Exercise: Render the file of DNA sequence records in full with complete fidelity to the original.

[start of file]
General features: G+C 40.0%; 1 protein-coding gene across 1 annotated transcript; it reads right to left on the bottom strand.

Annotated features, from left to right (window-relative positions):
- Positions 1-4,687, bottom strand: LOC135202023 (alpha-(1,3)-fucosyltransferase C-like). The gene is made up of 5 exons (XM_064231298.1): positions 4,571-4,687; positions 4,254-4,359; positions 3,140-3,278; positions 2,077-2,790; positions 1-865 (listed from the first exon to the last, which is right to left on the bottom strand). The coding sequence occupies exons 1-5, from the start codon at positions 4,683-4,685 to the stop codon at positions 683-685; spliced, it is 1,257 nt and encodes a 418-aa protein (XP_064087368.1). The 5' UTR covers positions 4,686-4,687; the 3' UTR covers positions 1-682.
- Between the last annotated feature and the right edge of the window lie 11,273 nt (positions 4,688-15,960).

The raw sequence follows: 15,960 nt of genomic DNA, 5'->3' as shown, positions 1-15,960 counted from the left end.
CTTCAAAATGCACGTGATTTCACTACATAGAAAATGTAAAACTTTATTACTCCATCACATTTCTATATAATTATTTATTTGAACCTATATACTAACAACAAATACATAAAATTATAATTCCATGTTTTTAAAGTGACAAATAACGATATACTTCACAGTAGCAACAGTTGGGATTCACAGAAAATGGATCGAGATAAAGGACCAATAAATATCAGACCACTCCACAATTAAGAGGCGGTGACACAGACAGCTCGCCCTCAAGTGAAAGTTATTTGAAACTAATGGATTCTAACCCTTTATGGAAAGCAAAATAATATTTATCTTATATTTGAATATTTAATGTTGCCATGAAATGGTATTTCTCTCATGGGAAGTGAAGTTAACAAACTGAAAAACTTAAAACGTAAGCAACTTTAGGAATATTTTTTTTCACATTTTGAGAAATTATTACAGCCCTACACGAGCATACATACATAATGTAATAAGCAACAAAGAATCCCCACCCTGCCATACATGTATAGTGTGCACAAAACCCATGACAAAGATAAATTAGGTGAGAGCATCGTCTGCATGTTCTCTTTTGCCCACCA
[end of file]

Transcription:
General features: G+C 40.0%; 1 protein-coding gene across 1 annotated transcript; it reads right to left on the bottom strand.

Annotated features, from left to right (window-relative positions):
- Positions 1-4,687, bottom strand: LOC135202023 (alpha-(1,3)-fucosyltransferase C-like). The gene is made up of 5 exons (XM_064231298.1): positions 4,571-4,687; positions 4,254-4,359; positions 3,140-3,278; positions 2,077-2,790; positions 1-865 (listed from the first exon to the last, which is right to left on the bottom strand). The coding sequence occupies exons 1-5, from the start codon at positions 4,683-4,685 to the stop codon at positions 683-685; spliced, it is 1,257 nt and encodes a 418-aa protein (XP_064087368.1). The 5' UTR covers positions 4,686-4,687; the 3' UTR covers positions 1-682.
- Between the last annotated feature and the right edge of the window lie 11,273 nt (positions 4,688-15,960).

The raw sequence follows: 15,960 nt of genomic DNA, 5'->3' as shown, positions 1-15,960 counted from the left end.
CTTCAAAATGCACGTGATTTCACTACATAGAAAATGTAAAACTTTATTACTCCATCACATTTCTATATAATTATTTATTTGAACCTATATACTAACAACAAATACATAAAATTATAATTCCATGTTTTTAAAGTGACAAATAACGATATACTTCACAGTAGCAACAGTTGGGATTCACAGAAAATGGATCGAGATAAAGGACCAATAAATATCAGACCACTCCACAATTAAGAGGCGGTGACACAGACAGCTCGCCCTCAAGTGAAAGTTATTTGAAACTAATGGATTCTAACCCTTTATGGAAAGCAAAATAATATTTATCTTATATTTGAATATTTAATGTTGCCATGAAATGGTATTTCTCTCATGGGAAGTGAAGTTAACAAACTGAAAAACTTAAAACGTAAGCAACTTTAGGAATATTTTTTTTCACATTTTGAGAAATTATTACAGCCCTACACGAGCATACATACATAATGTAATAAGCAACAAAGAATCCCCACCCTGCCATACATGTATAGTGTGCACAAAACCCATGACAAAGATAAATTAGGTGAGAGCATCGTCTGCATGTTCTCTTTTGCCCACCA